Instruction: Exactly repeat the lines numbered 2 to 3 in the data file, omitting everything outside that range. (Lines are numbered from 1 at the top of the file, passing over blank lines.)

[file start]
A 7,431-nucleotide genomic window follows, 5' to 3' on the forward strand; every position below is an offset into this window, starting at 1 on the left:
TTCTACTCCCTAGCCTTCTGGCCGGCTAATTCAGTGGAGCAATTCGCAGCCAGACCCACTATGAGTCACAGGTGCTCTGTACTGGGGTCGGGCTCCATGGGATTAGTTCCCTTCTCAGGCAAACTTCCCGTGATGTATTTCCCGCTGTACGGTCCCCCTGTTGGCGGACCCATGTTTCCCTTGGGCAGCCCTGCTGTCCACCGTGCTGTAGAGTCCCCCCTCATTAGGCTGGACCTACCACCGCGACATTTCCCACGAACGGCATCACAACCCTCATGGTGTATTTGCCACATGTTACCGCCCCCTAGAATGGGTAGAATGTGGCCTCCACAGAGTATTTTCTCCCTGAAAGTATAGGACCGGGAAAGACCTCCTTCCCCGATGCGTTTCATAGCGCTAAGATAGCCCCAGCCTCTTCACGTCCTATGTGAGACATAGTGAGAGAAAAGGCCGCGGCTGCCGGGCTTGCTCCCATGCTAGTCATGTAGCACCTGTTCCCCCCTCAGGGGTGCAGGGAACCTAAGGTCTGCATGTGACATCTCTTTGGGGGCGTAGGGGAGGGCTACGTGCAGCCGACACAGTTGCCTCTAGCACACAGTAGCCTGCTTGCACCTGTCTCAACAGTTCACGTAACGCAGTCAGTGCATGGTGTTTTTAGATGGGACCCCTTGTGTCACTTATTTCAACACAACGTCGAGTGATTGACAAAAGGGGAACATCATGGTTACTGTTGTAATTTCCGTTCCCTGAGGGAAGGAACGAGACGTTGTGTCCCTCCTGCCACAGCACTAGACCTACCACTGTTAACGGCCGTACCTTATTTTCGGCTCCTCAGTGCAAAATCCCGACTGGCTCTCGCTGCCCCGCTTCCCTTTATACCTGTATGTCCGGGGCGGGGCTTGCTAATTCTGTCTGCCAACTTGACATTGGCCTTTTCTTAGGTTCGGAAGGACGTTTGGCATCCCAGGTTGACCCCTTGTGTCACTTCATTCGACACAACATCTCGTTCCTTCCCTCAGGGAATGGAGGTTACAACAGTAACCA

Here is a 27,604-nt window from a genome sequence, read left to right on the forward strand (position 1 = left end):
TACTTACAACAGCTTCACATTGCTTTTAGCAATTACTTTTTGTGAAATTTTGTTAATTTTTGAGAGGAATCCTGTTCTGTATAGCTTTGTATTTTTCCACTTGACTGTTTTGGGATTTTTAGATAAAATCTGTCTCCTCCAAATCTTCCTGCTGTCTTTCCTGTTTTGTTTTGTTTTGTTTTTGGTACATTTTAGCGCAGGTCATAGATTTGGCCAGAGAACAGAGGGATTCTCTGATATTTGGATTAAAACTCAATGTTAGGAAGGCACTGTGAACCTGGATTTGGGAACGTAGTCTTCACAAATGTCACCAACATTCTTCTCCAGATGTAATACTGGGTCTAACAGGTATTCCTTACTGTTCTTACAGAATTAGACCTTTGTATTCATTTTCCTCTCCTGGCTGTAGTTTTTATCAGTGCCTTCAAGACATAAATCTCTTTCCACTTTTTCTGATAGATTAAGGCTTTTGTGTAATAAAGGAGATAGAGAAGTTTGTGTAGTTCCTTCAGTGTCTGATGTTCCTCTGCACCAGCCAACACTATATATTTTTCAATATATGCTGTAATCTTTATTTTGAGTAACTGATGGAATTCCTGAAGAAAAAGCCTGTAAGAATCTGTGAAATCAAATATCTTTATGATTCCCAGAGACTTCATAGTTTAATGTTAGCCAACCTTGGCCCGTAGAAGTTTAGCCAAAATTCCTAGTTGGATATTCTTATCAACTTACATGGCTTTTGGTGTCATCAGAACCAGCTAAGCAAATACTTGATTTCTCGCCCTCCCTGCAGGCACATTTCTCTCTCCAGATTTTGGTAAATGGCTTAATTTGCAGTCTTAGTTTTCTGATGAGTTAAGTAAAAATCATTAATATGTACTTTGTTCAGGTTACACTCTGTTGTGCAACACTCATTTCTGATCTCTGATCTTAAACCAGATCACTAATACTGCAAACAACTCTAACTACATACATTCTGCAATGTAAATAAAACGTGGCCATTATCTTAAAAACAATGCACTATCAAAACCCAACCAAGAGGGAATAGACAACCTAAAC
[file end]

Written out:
TTCTACTCCCTAGCCTTCTGGCCGGCTAATTCAGTGGAGCAATTCGCAGCCAGACCCACTATGAGTCACAGGTGCTCTGTACTGGGGTCGGGCTCCATGGGATTAGTTCCCTTCTCAGGCAAACTTCCCGTGATGTATTTCCCGCTGTACGGTCCCCCTGTTGGCGGACCCATGTTTCCCTTGGGCAGCCCTGCTGTCCACCGTGCTGTAGAGTCCCCCCTCATTAGGCTGGACCTACCACCGCGACATTTCCCACGAACGGCATCACAACCCTCATGGTGTATTTGCCACATGTTACCGCCCCCTAGAATGGGTAGAATGTGGCCTCCACAGAGTATTTTCTCCCTGAAAGTATAGGACCGGGAAAGACCTCCTTCCCCGATGCGTTTCATAGCGCTAAGATAGCCCCAGCCTCTTCACGTCCTATGTGAGACATAGTGAGAGAAAAGGCCGCGGCTGCCGGGCTTGCTCCCATGCTAGTCATGTAGCACCTGTTCCCCCCTCAGGGGTGCAGGGAACCTAAGGTCTGCATGTGACATCTCTTTGGGGGCGTAGGGGAGGGCTACGTGCAGCCGACACAGTTGCCTCTAGCACACAGTAGCCTGCTTGCACCTGTCTCAACAGTTCACGTAACGCAGTCAGTGCATGGTGTTTTTAGATGGGACCCCTTGTGTCACTTATTTCAACACAACGTCGAGTGATTGACAAAAGGGGAACATCATGGTTACTGTTGTAATTTCCGTTCCCTGAGGGAAGGAACGAGACGTTGTGTCCCTCCTGCCACAGCACTAGACCTACCACTGTTAACGGCCGTACCTTATTTTCGGCTCCTCAGTGCAAAATCCCGACTGGCTCTCGCTGCCCCGCTTCCCTTTATACCTGTATGTCCGGGGCGGGGCTTGCTAATTCTGTCTGCCAACTTGACATTGGCCTTTTCTTAGGTTCGGAAGGACGTTTGGCATCCCAGGTTGACCCCTTGTGTCACTTCATTCGACACAACATCTCGTTCCTTCCCTCAGGGAATGGAGGTTACAACAGTAACCA

Here is a 27,604-nt window from a genome sequence, read left to right on the forward strand (position 1 = left end):